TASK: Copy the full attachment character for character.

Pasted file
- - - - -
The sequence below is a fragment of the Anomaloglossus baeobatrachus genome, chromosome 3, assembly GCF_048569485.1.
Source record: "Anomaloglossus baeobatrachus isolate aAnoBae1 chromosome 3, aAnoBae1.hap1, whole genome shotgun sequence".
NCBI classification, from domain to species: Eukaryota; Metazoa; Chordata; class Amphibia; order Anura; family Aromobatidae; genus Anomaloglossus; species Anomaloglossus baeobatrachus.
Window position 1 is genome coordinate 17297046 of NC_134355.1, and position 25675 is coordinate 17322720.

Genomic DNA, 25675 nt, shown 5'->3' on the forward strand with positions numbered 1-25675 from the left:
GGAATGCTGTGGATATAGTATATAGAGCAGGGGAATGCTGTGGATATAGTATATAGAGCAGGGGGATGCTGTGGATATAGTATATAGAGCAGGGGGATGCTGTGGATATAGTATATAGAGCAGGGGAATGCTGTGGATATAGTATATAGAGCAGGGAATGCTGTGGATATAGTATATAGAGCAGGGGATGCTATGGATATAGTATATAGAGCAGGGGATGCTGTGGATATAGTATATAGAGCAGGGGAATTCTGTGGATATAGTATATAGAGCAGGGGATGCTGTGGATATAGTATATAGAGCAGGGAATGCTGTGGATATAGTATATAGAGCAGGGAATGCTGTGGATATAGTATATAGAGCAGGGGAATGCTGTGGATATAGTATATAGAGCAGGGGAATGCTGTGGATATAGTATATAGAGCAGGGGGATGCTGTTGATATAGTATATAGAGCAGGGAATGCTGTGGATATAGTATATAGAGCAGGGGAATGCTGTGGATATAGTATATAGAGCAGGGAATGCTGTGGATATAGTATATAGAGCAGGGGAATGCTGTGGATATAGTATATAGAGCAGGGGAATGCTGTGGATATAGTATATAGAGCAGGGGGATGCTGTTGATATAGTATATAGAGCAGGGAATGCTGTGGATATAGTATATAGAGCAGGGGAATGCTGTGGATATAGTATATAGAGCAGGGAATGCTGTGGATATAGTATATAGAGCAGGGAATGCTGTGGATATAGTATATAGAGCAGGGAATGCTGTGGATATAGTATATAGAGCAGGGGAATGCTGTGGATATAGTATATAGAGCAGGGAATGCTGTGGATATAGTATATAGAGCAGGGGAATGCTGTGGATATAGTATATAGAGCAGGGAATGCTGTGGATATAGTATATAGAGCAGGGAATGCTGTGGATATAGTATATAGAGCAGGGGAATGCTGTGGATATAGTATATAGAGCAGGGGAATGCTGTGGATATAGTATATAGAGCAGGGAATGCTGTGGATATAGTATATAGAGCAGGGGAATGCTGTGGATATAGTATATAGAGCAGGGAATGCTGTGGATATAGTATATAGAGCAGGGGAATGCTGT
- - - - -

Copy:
The sequence below is a fragment of the Anomaloglossus baeobatrachus genome, chromosome 3, assembly GCF_048569485.1.
Source record: "Anomaloglossus baeobatrachus isolate aAnoBae1 chromosome 3, aAnoBae1.hap1, whole genome shotgun sequence".
NCBI classification, from domain to species: Eukaryota; Metazoa; Chordata; class Amphibia; order Anura; family Aromobatidae; genus Anomaloglossus; species Anomaloglossus baeobatrachus.
Window position 1 is genome coordinate 17297046 of NC_134355.1, and position 25675 is coordinate 17322720.

Genomic DNA, 25675 nt, shown 5'->3' on the forward strand with positions numbered 1-25675 from the left:
GGAATGCTGTGGATATAGTATATAGAGCAGGGGAATGCTGTGGATATAGTATATAGAGCAGGGGGATGCTGTGGATATAGTATATAGAGCAGGGGGATGCTGTGGATATAGTATATAGAGCAGGGGAATGCTGTGGATATAGTATATAGAGCAGGGAATGCTGTGGATATAGTATATAGAGCAGGGGATGCTATGGATATAGTATATAGAGCAGGGGATGCTGTGGATATAGTATATAGAGCAGGGGAATTCTGTGGATATAGTATATAGAGCAGGGGATGCTGTGGATATAGTATATAGAGCAGGGAATGCTGTGGATATAGTATATAGAGCAGGGAATGCTGTGGATATAGTATATAGAGCAGGGGAATGCTGTGGATATAGTATATAGAGCAGGGGAATGCTGTGGATATAGTATATAGAGCAGGGGGATGCTGTTGATATAGTATATAGAGCAGGGAATGCTGTGGATATAGTATATAGAGCAGGGGAATGCTGTGGATATAGTATATAGAGCAGGGAATGCTGTGGATATAGTATATAGAGCAGGGGAATGCTGTGGATATAGTATATAGAGCAGGGGAATGCTGTGGATATAGTATATAGAGCAGGGGGATGCTGTTGATATAGTATATAGAGCAGGGAATGCTGTGGATATAGTATATAGAGCAGGGGAATGCTGTGGATATAGTATATAGAGCAGGGAATGCTGTGGATATAGTATATAGAGCAGGGAATGCTGTGGATATAGTATATAGAGCAGGGAATGCTGTGGATATAGTATATAGAGCAGGGGAATGCTGTGGATATAGTATATAGAGCAGGGAATGCTGTGGATATAGTATATAGAGCAGGGGAATGCTGTGGATATAGTATATAGAGCAGGGAATGCTGTGGATATAGTATATAGAGCAGGGAATGCTGTGGATATAGTATATAGAGCAGGGGAATGCTGTGGATATAGTATATAGAGCAGGGGAATGCTGTGGATATAGTATATAGAGCAGGGAATGCTGTGGATATAGTATATAGAGCAGGGGAATGCTGTGGATATAGTATATAGAGCAGGGAATGCTGTGGATATAGTATATAGAGCAGGGGAATGCTGT